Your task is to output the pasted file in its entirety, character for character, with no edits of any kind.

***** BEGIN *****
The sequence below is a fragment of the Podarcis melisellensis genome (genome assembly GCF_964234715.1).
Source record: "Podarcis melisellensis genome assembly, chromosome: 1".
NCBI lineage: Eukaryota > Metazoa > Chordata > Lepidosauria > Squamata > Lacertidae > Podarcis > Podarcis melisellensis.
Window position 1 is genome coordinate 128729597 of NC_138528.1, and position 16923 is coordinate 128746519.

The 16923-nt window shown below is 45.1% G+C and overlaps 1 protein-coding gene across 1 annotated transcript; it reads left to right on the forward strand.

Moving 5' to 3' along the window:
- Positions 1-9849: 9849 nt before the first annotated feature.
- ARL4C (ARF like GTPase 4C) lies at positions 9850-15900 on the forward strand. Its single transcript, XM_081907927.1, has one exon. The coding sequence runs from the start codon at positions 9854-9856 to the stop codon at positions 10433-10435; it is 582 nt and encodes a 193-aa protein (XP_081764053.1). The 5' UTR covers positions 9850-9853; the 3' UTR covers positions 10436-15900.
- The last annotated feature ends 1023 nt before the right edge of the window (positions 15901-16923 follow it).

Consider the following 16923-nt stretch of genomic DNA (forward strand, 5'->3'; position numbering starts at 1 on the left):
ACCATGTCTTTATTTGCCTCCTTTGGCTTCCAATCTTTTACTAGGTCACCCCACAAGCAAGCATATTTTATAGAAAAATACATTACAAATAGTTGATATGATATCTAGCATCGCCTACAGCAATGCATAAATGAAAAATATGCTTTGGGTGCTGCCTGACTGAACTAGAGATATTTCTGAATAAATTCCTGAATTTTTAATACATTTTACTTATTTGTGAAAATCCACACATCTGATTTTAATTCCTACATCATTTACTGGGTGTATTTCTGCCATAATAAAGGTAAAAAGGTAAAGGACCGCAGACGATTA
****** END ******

The sequence below is a fragment of the Podarcis melisellensis genome (genome assembly GCF_964234715.1).
Source record: "Podarcis melisellensis genome assembly, chromosome: 1".
NCBI lineage: Eukaryota > Metazoa > Chordata > Lepidosauria > Squamata > Lacertidae > Podarcis > Podarcis melisellensis.
Window position 1 is genome coordinate 128729597 of NC_138528.1, and position 16923 is coordinate 128746519.

The 16923-nt window shown below is 45.1% G+C and overlaps 1 protein-coding gene across 1 annotated transcript; it reads left to right on the forward strand.

Moving 5' to 3' along the window:
- Positions 1-9849: 9849 nt before the first annotated feature.
- ARL4C (ARF like GTPase 4C) lies at positions 9850-15900 on the forward strand. Its single transcript, XM_081907927.1, has one exon. The coding sequence runs from the start codon at positions 9854-9856 to the stop codon at positions 10433-10435; it is 582 nt and encodes a 193-aa protein (XP_081764053.1). The 5' UTR covers positions 9850-9853; the 3' UTR covers positions 10436-15900.
- The last annotated feature ends 1023 nt before the right edge of the window (positions 15901-16923 follow it).

Consider the following 16923-nt stretch of genomic DNA (forward strand, 5'->3'; position numbering starts at 1 on the left):
ACCATGTCTTTATTTGCCTCCTTTGGCTTCCAATCTTTTACTAGGTCACCCCACAAGCAAGCATATTTTATAGAAAAATACATTACAAATAGTTGATATGATATCTAGCATCGCCTACAGCAATGCATAAATGAAAAATATGCTTTGGGTGCTGCCTGACTGAACTAGAGATATTTCTGAATAAATTCCTGAATTTTTAATACATTTTACTTATTTGTGAAAATCCACACATCTGATTTTAATTCCTACATCATTTACTGGGTGTATTTCTGCCATAATAAAGGTAAAAAGGTAAAGGACCGCAGACGATTA